Dotts: Govt that don’t pay court judgments lawless


A government that will not pay court judgments against it is lawless, according to attorney Michael Dotts.

“A government that does not respect the law will lose the support of the people, and the people cannot be expected to behave any better than their government,” Dotts said.

Dotts expressed his position on unpaid court judgments in a supplemental brief filed in Superior Court as counsel for couple Timothy Cruz and Jotonia B. Aguon, and Gorjonny Camacho in two separate lawsuits against the CNMI government.

Aguon and Cruz are holding a $35,000 judgment over the death of their child during delivery in 2012 at the Commonwealth Health Center.

Camacho is holding a $10,000 judgment against the government for his medical malpractice lawsuit.

The 18th Legislature acknowledged that 17 judgments against the government totaling over $27 million have not been paid.

Superior Court Associate Judge Joseph N. Camacho last December invited the CNMI Legislature, the Office of the Governor-Office of Management and Budget, and the Department of Finance to submit briefs or declarations over the government’s failure to pay a judgment of $35,000 and $10,000 that were entered as a settlement in the two lawsuits.

Dotts said the only solution to the problem is the constitution and the court.

Dotts said the people, through their constitution, required this government to have a balanced budget.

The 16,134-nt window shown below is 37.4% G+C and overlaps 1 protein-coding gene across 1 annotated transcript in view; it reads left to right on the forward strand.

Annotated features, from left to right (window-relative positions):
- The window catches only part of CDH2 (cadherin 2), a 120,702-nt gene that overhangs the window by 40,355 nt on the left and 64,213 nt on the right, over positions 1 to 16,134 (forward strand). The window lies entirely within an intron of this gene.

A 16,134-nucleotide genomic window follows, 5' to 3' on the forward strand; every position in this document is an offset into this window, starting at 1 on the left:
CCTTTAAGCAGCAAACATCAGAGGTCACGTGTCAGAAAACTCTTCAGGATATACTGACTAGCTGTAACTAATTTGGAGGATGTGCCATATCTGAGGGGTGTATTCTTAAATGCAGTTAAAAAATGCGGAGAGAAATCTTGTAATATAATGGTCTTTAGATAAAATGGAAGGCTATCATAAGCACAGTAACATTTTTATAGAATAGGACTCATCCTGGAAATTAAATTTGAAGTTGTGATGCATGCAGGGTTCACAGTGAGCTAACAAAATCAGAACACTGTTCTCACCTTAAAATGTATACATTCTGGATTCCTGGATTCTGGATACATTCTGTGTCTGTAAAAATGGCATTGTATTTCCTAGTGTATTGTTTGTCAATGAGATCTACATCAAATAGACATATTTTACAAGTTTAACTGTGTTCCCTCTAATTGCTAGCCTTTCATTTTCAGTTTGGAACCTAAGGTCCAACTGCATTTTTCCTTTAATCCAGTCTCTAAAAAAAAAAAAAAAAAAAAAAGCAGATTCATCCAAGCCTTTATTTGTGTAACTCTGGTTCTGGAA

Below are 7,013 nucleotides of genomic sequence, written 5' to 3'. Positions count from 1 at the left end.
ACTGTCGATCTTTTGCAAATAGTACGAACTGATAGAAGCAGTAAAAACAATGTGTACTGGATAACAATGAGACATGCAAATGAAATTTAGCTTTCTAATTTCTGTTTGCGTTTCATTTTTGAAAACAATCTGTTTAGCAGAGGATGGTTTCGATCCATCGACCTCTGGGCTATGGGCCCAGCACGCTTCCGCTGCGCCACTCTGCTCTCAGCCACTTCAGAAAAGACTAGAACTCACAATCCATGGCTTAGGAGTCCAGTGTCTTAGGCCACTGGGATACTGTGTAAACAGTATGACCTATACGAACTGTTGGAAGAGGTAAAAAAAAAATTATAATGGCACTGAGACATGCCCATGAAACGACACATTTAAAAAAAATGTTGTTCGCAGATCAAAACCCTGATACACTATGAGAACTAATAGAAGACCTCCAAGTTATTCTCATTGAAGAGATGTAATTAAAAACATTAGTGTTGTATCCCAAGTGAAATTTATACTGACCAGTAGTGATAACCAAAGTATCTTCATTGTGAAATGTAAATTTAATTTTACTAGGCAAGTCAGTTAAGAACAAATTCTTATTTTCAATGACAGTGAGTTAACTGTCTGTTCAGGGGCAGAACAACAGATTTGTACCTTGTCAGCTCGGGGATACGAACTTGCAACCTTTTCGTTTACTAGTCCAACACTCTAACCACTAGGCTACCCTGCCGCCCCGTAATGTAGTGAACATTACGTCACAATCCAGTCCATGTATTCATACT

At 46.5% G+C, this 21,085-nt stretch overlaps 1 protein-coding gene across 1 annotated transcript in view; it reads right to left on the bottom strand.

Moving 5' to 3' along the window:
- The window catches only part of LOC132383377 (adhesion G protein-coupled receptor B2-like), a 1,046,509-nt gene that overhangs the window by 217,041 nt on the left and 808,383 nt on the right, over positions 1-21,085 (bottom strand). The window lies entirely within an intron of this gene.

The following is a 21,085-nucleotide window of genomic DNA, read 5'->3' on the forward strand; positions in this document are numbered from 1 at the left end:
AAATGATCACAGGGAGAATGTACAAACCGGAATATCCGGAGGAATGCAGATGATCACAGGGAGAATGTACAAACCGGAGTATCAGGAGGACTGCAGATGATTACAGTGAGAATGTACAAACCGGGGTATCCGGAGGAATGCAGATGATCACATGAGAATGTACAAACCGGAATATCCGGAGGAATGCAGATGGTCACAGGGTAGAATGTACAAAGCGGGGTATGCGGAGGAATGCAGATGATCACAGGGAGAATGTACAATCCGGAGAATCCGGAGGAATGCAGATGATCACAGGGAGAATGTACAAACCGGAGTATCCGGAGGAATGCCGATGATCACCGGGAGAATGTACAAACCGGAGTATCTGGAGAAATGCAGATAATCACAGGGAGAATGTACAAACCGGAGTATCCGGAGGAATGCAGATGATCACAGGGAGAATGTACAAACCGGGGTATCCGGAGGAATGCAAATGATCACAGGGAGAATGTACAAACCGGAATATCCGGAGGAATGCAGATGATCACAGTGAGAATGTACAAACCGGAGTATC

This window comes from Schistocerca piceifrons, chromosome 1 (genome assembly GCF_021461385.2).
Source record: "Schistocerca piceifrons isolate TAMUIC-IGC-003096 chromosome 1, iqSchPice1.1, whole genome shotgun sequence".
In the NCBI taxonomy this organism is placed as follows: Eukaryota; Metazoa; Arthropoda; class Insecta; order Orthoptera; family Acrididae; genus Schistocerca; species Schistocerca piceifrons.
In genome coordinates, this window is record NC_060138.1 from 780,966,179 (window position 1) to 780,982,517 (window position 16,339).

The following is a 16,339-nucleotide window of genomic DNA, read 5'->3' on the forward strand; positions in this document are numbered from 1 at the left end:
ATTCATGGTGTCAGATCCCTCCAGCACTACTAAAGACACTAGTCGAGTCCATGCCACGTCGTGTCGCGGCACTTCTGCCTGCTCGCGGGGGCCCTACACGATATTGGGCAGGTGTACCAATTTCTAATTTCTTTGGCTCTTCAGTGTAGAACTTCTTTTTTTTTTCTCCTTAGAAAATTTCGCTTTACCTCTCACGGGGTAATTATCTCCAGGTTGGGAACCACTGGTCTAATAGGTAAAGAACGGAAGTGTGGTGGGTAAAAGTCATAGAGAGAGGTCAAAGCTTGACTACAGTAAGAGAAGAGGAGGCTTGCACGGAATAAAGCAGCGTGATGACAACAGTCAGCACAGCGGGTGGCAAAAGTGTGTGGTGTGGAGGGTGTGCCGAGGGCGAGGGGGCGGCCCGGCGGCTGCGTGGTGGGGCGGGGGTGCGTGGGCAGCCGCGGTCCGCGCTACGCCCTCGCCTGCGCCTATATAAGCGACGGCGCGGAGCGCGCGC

He said a balanced budget does not ignore court0entered judgments; a balanced budget provides for their payment.

The people’s constitution, the lawyer pointed out, invested the Superior Court with the power to ensure the other branches of government complied with the mandates of the CNMI Constitution.

“This court has the authority, and the moral responsibility, to require the other branches to balance the budget and pay the judgments entered against the Commonwealth,” Dotts said.

Dotts cited that the budgets for the fiscal years of 1981 to 1983 all contained appropriations for paying judgments against the government.

After the constitutional amendment was adopted in 1985, the practice of including paying off existing judgments in a budget as an outlay continued, said Dotts, citing that for FY 1987, $16,000 and $11,000 were appropriated for two civil actions.

However, Dotts said, when the economy of the CNMI began to falter, the practice of paying judgments and other obligations ended.

Dotts contended that the 2016 budget is out of balance.

He said the Executive Branch was required to submit to the Legislature obligations, including all judgments and a schedule for their payment over the next fiscal year.

“This was not done,” said Dotts, adding such inactions have occurred for many years beginning in the late 1990’s.

The result, he said, has been an ever-growing deficit since the late 1990s, that now likely eclipses the ability of the government to address in a single fiscal year.

Dotts said had a balanced budget been implemented as required from the beginning, the problem with the NMI Retirement Fund would never have occurred.

Dotts said had balanced budgets been passed as required since 1985, when the people placed the requirement for them in their constitution, the failure to pay land compensation that has resulted in huge unpaid judgments that accrue interest would not have happened.

Ferdie De La Torre | Reporter
Ferdie Ponce de la Torre is a senior reporter of Saipan Tribune. He has a bachelor’s degree in journalism and has covered all news beats in the CNMI. He is a recipient of the CNMI Supreme Court Justice Award. Contact him at

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